Community Writing and Community Gardens

Promoting Ecological Community Literacies Via Permaculture

Maine School Garden Day

Save the date!

Saturday, April 28th is the 9th Annual Maine School Garden Day. from 8am-4:30pm at the Maine Academy of Natural Science- Skowhegan Road, Hinckley, Maine 04944.

  • Learn about gardening and garden-based education!
  • Share your ideas and experiences!
  • Eat good food!
  • Connect with the school garden community!





Grow Food/Appetite for Change

Appetite for Change promotes health, wealth, and empowerment via understanding of food systems. Participants in their Summer 2016 Youth Employment and Training Program created this video. Listen and see if you can stop chanting “grow food when it’s over.

I learned of Appetite for Change via the Farm-to-School Network.

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Do you know of other projects that use food and gardens as avenues for youth empowerment? Please share and I’ll create a post with the collected resources.



Read ME Deadline January 1, 2018

Maine Ag in the Classroom supports agricultural literacy in many, many ways, including their Read ME program, which includes free books, connections to farmers who will make classroom visits, and curricular materials. The deadline to apply for this program, which runs in March, is January 1. Not in Maine? Find your local chapter of Ag in the Classroom organization here.

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Schoolyard Habitats

Schoolyard habitats are another way to integrate outdoor experiences into the school day. Like school gardens, schoolyard habitats provide deliberately crafted outdoor spaces that offer opportunities for experiential education and that promote ecological balance. Unlike school gardens, schoolyards habitats require little maintenance once established. rather than providing food for humans, they provide food, shelter, and breeding grounds for wildlife. If your school is resisting the commitment to a school garden because of the  of time and money, perhaps they will consider a schoolyard habitat? Perhaps we can integrate wildlife habitats, fruit trees, and community gardens into other public spaces?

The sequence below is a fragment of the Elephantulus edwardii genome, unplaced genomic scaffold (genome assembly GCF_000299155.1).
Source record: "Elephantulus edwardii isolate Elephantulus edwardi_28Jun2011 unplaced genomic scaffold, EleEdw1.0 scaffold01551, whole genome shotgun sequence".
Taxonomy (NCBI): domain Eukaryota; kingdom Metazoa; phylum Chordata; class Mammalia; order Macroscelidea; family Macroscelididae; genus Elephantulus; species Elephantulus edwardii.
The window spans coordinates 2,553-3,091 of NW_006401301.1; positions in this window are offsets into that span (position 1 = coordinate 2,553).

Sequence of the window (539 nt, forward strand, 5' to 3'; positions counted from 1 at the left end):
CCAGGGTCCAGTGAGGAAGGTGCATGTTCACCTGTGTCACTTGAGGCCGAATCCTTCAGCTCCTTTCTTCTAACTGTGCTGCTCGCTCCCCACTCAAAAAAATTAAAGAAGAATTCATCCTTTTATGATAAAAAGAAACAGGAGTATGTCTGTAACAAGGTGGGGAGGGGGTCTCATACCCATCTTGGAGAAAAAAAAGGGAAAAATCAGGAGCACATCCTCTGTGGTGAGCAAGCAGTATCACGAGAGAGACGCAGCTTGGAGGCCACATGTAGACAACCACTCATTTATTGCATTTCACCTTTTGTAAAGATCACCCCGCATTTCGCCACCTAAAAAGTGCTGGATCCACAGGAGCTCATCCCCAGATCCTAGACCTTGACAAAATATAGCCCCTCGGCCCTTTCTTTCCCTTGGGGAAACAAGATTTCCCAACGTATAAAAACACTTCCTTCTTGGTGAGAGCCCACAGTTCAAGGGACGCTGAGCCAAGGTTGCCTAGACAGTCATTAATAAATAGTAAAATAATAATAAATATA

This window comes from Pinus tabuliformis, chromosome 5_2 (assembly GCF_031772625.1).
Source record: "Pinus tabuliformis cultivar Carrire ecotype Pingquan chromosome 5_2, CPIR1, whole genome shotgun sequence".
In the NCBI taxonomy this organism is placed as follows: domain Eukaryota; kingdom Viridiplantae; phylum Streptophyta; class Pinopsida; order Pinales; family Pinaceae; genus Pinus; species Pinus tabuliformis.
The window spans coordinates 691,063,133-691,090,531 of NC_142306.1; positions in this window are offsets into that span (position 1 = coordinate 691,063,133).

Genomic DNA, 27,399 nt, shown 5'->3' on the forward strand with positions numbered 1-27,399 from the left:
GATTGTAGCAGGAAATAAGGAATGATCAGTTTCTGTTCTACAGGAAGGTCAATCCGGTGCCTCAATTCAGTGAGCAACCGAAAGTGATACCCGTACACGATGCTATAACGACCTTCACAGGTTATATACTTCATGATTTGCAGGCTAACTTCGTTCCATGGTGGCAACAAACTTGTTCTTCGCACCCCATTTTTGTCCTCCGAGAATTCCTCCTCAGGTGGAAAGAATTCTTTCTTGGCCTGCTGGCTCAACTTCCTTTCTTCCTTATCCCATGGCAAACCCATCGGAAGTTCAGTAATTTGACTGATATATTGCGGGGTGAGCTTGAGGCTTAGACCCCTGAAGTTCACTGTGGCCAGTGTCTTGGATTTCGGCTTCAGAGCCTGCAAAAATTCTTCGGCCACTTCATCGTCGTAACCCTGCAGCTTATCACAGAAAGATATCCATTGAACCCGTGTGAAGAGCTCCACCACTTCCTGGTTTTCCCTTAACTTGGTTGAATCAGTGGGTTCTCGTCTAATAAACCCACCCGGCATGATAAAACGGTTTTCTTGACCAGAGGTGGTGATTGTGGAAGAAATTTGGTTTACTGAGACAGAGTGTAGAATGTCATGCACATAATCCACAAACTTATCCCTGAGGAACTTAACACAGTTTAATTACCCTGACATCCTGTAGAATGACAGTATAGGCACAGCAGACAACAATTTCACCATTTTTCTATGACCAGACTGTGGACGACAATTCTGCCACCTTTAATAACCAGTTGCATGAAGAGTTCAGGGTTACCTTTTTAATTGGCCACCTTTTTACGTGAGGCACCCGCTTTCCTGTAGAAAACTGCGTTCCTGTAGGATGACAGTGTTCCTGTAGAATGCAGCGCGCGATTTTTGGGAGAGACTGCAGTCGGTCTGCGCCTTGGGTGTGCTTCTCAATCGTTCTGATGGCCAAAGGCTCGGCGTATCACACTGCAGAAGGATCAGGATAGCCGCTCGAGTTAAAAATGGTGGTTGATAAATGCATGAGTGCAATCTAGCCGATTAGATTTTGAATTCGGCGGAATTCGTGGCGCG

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International Institute for Educational Planning of the UN

This report from 2004 offers global perspectives on best practices for garden based learning.

School gardens build community

According to Erasmus Schwab, writing in Austria in the 1870s, school gardens solve the problem of the gap between urban schools with financial resources and rural schools with less financial resources by directing study to nature–our home–which teaches children to value community.


Support for school gardens from all corners, 1870s, Austria and Germany


School Gardens 1879

I’ve just started Mrs. Horace Mann’s English translation of Erasmus Schawb’s The School Garden: Being a practical contribution to the subject of education. The translator’s note explains that gardening may acclimate children to the industrial model of education–quite the opposite of my work in school gardens as an antidote to industrial education, but I’ll keep reading because I may be jumping to conclusions.

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Join the United States School Garden Army

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Rose Hayden Smith writes about the United States School Garden Army–a government effort to solve food shortages in the early 1900s, on the eve of WWI,  by promoting agricultural education in public schools and encouraging children to garden.  This effort, implemented at a time when agricultural practices in the United States had yet to be standardized by technology and monoculture, promoted a standards-based approach to agricultural education that erased important regional differences. But, it succeeded in spreading agricultural education across the country by overcoming class divisions and communicating the value of gardening to rural and to urban communities.  While the programs dwindled at the end of the war, Hayden Smith argues that the success of these programs laid the groundwork for their revival and use to address the food shortages that accompanied WWII.

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